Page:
To borrow (and rephrase) a standard question from a famous interviewer, if you were a typeface, which typeface would you be? AcrobatAnt challenged its art directors to set their own names in a typeface that reflects who they are and their point of view, then let other office colleagues try to match the art director with the typeface. Here are our results, a mix of surprising and expected. What typeface are you?
Franklin Gothic Condensed
AcrobatAnt’s creative director chose this traditional font because he can subtly kern certain characters to make them flow together better. He likes its tall X height (the torso of the letters, the middle ground above the descenders and below the ascenders). Casual. Readable. Just a good, classic face. A foundation face that’s powerful and carries its weight. Good for invitations, too.
He’s an illustrator and painter, so you can guess what kind of typeface Dell would choose: a brush font. There’s nothing demure about this one. Edgy. Fun. Aggressive. With some “pow” to it. He says it fits his personality. For the record, he didn’t fool anyone in the office. Dell tied with one other art director for getting the most correct votes matching him with his typeface.
Chances likes plenty of things about this classically elegant script typeface. See the way the H thins out? Chance especially likes how each character has little details and nuances that make a big difference.
Eyes Wide Open
Cayla must’ve made her typeface choice while looking in a mirror. She picked one that’s girly, but just sort of girly, not too girly. Not too elegant, either. Hers is a down-to-earth option that’s easy enough and thick enough to kern. Most of all, she picked it because it looks like real handwriting.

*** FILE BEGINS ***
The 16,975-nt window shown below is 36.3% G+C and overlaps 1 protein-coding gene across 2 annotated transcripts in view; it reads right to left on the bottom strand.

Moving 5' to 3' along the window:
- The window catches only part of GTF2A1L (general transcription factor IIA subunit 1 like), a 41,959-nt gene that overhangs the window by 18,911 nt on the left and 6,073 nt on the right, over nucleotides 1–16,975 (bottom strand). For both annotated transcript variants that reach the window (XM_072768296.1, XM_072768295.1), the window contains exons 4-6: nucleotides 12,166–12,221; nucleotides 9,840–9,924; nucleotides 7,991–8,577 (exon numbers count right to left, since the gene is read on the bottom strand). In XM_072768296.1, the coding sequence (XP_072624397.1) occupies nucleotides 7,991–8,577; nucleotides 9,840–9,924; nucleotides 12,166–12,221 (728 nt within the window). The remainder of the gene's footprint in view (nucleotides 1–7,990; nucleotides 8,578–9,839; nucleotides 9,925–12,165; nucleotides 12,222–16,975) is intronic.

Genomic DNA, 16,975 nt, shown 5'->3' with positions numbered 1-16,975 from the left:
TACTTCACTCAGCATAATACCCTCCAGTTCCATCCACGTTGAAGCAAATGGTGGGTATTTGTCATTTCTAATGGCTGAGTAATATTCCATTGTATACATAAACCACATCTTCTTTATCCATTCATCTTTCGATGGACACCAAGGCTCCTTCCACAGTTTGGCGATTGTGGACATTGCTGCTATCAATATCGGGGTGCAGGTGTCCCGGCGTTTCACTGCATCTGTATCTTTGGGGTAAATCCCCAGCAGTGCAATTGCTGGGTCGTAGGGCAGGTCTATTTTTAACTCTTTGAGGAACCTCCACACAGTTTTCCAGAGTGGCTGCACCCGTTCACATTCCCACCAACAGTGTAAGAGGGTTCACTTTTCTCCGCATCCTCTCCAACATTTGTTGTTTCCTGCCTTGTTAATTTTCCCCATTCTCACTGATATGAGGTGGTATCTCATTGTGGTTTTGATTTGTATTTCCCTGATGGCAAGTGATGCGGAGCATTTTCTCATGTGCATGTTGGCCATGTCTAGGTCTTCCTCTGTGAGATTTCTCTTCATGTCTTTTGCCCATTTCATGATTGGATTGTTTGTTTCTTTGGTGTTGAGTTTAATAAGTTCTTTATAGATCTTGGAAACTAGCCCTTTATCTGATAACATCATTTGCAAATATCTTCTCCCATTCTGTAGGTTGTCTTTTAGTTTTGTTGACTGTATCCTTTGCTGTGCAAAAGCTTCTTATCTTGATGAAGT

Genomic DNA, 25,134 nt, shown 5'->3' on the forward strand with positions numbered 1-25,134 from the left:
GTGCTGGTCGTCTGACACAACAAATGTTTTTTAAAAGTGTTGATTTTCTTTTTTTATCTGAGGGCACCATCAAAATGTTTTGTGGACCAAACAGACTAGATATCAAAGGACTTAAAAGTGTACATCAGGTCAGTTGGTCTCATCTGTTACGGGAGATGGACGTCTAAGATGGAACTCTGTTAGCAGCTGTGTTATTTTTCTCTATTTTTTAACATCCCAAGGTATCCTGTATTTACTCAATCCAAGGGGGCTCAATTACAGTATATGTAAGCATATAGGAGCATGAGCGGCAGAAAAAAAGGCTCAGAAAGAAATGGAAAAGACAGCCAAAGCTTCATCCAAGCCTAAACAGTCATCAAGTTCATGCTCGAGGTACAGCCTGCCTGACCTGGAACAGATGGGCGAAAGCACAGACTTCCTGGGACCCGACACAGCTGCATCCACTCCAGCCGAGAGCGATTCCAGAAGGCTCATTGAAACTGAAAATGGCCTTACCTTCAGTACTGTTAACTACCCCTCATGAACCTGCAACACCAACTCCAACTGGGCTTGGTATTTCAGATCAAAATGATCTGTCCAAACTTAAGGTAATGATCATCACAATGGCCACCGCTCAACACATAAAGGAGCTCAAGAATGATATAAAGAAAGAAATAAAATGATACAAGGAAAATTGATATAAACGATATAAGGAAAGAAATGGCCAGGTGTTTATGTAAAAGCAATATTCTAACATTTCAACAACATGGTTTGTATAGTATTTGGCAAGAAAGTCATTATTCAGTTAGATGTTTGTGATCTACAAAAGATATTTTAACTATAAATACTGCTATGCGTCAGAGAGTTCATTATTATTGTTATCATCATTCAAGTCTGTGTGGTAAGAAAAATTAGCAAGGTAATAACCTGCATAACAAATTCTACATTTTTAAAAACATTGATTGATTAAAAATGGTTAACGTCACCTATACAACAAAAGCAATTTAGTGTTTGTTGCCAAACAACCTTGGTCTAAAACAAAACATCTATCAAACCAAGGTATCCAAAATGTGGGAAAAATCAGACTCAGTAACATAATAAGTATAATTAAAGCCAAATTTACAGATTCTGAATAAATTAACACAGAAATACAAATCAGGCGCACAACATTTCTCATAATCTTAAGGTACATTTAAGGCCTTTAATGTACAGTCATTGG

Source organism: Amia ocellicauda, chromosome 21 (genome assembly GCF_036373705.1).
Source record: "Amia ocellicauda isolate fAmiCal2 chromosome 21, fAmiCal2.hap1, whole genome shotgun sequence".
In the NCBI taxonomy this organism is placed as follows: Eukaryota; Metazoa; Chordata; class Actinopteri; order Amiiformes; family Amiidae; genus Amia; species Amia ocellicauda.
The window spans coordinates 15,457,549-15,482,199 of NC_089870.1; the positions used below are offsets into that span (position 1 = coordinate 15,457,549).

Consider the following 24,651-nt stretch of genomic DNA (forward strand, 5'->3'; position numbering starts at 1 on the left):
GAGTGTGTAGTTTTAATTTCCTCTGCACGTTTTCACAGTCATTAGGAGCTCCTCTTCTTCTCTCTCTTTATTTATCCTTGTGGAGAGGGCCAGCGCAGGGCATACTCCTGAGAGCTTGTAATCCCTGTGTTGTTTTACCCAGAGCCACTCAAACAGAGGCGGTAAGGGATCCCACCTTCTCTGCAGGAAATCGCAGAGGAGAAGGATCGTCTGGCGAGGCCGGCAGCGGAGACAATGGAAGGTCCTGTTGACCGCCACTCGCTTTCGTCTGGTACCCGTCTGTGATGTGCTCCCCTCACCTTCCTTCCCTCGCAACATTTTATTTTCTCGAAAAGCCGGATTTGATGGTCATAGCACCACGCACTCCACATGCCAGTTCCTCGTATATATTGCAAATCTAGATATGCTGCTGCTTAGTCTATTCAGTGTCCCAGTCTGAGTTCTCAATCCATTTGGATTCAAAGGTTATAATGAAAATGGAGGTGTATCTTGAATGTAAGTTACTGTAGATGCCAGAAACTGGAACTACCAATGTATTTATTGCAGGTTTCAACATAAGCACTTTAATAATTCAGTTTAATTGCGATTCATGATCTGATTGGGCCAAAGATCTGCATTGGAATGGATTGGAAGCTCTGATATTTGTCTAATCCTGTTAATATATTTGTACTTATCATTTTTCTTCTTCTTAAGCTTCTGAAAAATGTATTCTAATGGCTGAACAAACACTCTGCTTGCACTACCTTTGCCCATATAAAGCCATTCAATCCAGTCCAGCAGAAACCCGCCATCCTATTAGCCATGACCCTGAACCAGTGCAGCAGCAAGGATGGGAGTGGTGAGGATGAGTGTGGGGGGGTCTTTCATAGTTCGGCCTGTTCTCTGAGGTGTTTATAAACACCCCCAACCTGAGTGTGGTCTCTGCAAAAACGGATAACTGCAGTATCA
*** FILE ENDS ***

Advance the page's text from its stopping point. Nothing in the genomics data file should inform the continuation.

You think you know an art director, but no one in the office matched Bryan to the font he picked. To him, though, it made perfect sense. His fine art often focuses on the historical, Victorian and ornate. He loves antiques and collects old photography. And with this particular typeface, the thick and thin elements aren’t too exaggerated, making it a nice, easy script to read. Great for monogramming, too, as a fellow art director pointed out.
Jinni goes for the tall, dramatic and condensed type. Her choice is available in regular and bold. Caps only, no lower case, so her headlines are shouting all the time. She likes this newer approach to clean and simple. Nothing crazy. And she likes that the G doesn’t mess with the spacing, as it so often does.
It’s simple enough. Not the least bit obnoxious. Will’s pick catches your eye, but doesn’t have even one letter that’s hard to work with. It’s agreeable, has a good weight and looks good kerned, too. There are no other variations, but it works as is. Everyone likes Steelfish. (Nerd alert: If this typeface looks familiar, it’s because it’s used for the end credits of The Big Bang Theory.)
Take our quiz to find out what typeface you should be here.
Download our case study, Fonts Deconstructed, here.
AcrobatAnt Marketing & Advertising
1336 East 15th Street Tulsa, OK 74120